Spring Updates

First, let me start by saying that I’m really glad that spring is finally here.  The cold weather and snow has been here too long!  Updates for horses are mixed.  Read on to see why.

FFI Horses

Presidential Envoy has been ADOPTED!  Whoo hooo!  He has a found a home with Sarah Bowers, who adopted one of my other retraining projects, Roman.  In keeping with the “R” theme of her horse’s names, Presidential Envoy is known as Randsom at her barn.  So, she has Romana, Roman and Randsom.  They have started work under saddle and will be hitting the show circuit this summer.

Sir Nasty was moved to another foster home late last year.  He is known as “Lincoln” and appears to be doing well.  Check out the FFI website for updates on Lincoln’s progress and availability for adoption.

Blazen Honey, aka Rose, is still with me.  While her physical condition is very good (quite fat actually), she is still not sound on the left front.  Her shoulder is much improved and she moves much more comfortably on her hocks.  However, she still has swelling in the left front fetlock and is not sound on a circle.  She retired from racing in June 2010, but at this point, her future is still up in the air.  It doesn’t look like she’ll be sound for any kind of riding.  I don’t know what FFI’s plan are for her.  She would make an excellent broodmare or pasture pet if such a home could be found.

Training Horse

Shamrock’s Fibber This is where the real sad news comes into play.  Fibber has severely wounded himself.  Without going into too much story, he has sustained a puncture wound into the hock.  Whatever punctured him has ruptured the joint capsule and entered one of the bones of the hock.  This was discovered on Tuesday.  The vet indicated that the injury had happened in the previous 24-36 hours.  Of course, due to the weather, all the horses were covered in mud, making scrapes and other injuries nearly impossible to see.  Due to the mud, infection was already present.  It appears as though he got his hind legs caught up in something.  Perhaps the fence?  There are no indications in the turnout area.  Per the vet, this is just a horse being a horse.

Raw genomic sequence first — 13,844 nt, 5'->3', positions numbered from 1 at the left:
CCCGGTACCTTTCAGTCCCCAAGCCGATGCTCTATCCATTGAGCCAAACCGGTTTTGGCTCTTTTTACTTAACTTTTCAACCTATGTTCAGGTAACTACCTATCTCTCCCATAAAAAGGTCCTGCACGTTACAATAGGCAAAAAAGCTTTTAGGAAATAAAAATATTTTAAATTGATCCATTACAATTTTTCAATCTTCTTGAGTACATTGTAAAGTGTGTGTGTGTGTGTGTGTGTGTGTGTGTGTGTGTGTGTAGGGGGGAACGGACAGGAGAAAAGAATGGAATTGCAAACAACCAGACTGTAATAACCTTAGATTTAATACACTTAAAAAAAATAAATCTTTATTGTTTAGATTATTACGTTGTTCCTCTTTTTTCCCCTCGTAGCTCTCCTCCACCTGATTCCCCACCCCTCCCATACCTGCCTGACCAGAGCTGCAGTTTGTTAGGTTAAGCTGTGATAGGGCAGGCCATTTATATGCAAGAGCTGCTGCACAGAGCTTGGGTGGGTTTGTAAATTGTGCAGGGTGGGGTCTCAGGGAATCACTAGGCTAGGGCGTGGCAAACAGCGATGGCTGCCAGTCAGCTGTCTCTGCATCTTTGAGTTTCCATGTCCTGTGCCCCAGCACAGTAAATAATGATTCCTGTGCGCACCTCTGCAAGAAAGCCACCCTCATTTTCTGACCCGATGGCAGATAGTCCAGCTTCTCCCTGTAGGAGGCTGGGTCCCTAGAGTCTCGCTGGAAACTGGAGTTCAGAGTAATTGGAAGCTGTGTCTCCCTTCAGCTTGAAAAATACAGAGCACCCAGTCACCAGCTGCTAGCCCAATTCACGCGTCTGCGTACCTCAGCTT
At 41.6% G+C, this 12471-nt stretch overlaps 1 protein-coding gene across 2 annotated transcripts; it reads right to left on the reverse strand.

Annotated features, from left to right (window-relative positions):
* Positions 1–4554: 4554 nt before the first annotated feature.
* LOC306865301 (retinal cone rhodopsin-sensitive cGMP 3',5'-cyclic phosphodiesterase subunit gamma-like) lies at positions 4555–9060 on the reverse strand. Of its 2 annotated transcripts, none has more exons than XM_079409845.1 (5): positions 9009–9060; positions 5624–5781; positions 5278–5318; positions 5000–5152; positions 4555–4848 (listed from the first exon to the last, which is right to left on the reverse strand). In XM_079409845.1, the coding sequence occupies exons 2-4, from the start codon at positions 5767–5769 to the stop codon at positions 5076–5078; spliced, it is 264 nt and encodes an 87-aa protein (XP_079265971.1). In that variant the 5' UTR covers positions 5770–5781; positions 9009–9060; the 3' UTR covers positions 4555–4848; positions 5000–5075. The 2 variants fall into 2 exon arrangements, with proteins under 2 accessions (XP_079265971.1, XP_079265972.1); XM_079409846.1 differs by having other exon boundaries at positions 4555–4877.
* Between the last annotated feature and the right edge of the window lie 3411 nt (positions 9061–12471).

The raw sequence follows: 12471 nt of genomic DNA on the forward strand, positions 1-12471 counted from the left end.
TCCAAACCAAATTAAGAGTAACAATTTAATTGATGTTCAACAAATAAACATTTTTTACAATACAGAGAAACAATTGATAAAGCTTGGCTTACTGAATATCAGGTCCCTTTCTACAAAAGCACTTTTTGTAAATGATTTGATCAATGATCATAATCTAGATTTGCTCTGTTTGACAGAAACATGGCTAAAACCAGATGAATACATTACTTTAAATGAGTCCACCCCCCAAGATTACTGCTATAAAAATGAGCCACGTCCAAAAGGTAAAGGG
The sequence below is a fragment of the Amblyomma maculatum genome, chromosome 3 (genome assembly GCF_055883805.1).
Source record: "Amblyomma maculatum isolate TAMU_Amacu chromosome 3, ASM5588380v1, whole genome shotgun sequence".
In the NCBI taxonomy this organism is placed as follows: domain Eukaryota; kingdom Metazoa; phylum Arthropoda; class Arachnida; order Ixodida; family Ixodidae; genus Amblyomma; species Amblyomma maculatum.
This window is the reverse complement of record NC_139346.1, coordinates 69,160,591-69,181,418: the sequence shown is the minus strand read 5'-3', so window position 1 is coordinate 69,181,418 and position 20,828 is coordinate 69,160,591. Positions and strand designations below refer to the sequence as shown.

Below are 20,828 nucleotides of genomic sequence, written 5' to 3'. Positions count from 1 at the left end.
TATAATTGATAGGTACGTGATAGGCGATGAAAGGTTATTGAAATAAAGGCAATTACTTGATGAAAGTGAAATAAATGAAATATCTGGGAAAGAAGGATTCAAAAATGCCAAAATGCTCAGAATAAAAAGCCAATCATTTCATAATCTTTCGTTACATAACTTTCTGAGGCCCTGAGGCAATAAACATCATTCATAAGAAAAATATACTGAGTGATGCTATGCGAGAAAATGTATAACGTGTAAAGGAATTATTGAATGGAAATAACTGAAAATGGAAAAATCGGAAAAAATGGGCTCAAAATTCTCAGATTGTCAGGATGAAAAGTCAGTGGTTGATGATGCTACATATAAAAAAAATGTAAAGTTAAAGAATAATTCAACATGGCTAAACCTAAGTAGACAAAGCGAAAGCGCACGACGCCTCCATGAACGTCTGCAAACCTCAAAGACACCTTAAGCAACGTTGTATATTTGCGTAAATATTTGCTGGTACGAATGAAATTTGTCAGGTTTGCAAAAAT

Previous to this, he had sustained a front leg injury, which may have been career ending, but not necessarily life ending.  The vet had initially been called out for diagnostic exams on the front leg when the hind leg injuries were discovered.

Given his age (16 years) and his prognosis for soundness (very slim), his owners have decided to euthanize him. Fibber is a very sweet horse and I will miss him.  My heart also goes out to his owners.  This is a terrible decision to have to make.


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